Apple Pay has made a big splash in recent months as it joins the growing number of contactless payment options available to the UK consumer. From Apple watches to iPads and iPhones people are starting to get comfortable paying for purchases with a simple swipe of their favourite high tech device. But for those who have yet to try Apple’s new payment app, or who may be a bit leery of jumping into the fray, the process may seem a bit confusing….even off putting. But never fear, Apple Pay is simple to set up and easy to use. This short how-to guide will teach you everything you need to know about Apple’s new contactless payment application.
Who Can Use Apple Pay?
Only Apple customers can use Apple Pay, and the feature is only available on select devices. The iPhone 6, iPad Mini 3, and iPad Air are all compatible with Apple Pay, as is the new Apple Watch. Each of these devices uses the company’s own Touch ID fingerprint scanning technology to authenticate and authorize transactions. However, only iPhones and Apple Watches can be used in high street shops, as iPads and tablets lack the necessary Near Field Communication (NFC) chips that enable the device’s direct communication with a vendor’s contactless card reader. Of course, iPads and tablets can still be used to make online purchases, with Apple Pay adding another layer of security to the transaction.
How Does Apple Pay Work?
Apple Pay is much like any other digital wallet. It uses Passbook (soon to be renamed Wallet) to store your credit and/or debit card information. The app itself is passive, and you never to need to open in it in order to complete a transaction. Simply wave your iPhone or Apple Watch over the contactless card reader, and the NFC chip inside will send the necessary data to the vendor’s device. Apple has incorporated two extra security measures to maintain the integrity of your transactions. The first uses Touch ID fingerprint scanning to verify that it is you making, and authorizing, the transaction. The second security measure is called ‘tokenisation’, and it involves issuing a unique code to the retailer which identifies the transaction, and ensures that it can only be processed once. This protect you from being charged twice (or more) for any single purchase. Tokenisation also prevents hackers from accessing your payment information via the vendor’s card reader. If the shop owner’s system is breached, the only data the criminals will have access to is the unique code that represents your transaction. Your credit and debit card information remains safe and secure.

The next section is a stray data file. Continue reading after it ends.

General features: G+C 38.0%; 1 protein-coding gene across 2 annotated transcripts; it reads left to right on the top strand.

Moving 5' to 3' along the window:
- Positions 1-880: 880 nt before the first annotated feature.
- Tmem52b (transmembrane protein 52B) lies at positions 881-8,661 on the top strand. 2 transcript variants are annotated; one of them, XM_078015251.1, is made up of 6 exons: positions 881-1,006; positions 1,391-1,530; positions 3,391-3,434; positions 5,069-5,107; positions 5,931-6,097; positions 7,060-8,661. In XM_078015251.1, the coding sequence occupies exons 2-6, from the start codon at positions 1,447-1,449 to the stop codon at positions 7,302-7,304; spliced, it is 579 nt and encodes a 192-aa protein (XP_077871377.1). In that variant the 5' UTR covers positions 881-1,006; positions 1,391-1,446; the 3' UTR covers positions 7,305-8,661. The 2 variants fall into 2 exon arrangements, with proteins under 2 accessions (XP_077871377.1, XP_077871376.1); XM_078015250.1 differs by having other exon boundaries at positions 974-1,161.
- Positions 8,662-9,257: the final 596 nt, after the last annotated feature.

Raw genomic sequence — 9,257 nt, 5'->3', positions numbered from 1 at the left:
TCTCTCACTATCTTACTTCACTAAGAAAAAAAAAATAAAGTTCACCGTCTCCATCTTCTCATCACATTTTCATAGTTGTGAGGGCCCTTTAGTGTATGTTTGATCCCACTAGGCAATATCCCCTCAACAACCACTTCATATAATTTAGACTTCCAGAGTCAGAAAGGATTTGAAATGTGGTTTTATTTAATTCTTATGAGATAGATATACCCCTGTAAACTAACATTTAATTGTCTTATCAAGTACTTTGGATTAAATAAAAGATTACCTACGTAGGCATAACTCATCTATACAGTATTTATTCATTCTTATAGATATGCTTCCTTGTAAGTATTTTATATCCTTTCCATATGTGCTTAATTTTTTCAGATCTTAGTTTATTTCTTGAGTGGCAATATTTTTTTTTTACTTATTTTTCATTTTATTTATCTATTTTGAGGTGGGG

Setting Up the App
Apple has made their mobile payment app extremely easy to set up and use. If you already have an iTunes account (which is a safe bet) you can easily transfer your credit or debit card details to Passbook/Wallet by simply entering the card’s security code. Additional cards can be added by simply tapping the ‘plus’ sign in the Apple Pay app and following the onscreen prompts. If you want to set up the app for your smartwatch, simply open the Apple Watch app on your iPhone and follow the same prompts.
Using Apple Pay is equally as easy, and you won’t have to open any apps or even wake up your device to complete a transaction. Simply wave your phone or watch over the vendor’s card reader, and the NFC chip will do the rest. Verifying the transaction is simple. If you’re using an iPhone simply hold your finger against the scanner to authorize the purchase. Your phone will vibrate and beep when the transaction has been successfully completed. If you’re using an Apple Watch, all you have to do is double click the button on the side while holding the watch up to the card reader. Again, your watch will vibrate and beep to indicate that the transaction has been completed and verified.
Banks and Credit Card Companies
The top three major credit card companies. Visa, MasterCard, and American Express, are already on board with Apple Pay and have been since the outset. Individual banks may initially have been reticent to partner with Apple for its mobile payment app, but that is quickly changing. Currently, the following banks are supporting Apple Pay for their customers:
- Royal Bank of Scotland
- Ulster Bank
A cluster of other banks, including Lloyds, Halifax, and M&S, have intimated that they will get on board by the end of this year.
Apple Pay currently has a spending limit of £20, though this is expected to increase to £30 by the end of September. Higher value payments will eventually be allowed, as vendors upgrade their contactless payment software and the application becomes more popular. One would hope that this will happen sooner than later, but it will take some time for retailers to make the necessary upgrades.
With more than 250,000 shops in the UK accepting mobile payments, Apple Pay is sure to gain real momentum over the next year or more. It is already estimated that 4 out of 5 Apple Watch owners use the app as their preferred payment method for casual purchases, and more users are bound to come into the fold as Apple introduces new mobile devices that feature the app. Apple Pay is a simple and secure way to handle everyday transactions, and with set up being as easy as it is the future looks bright for mobile payments in general, and Apple Pay in particular.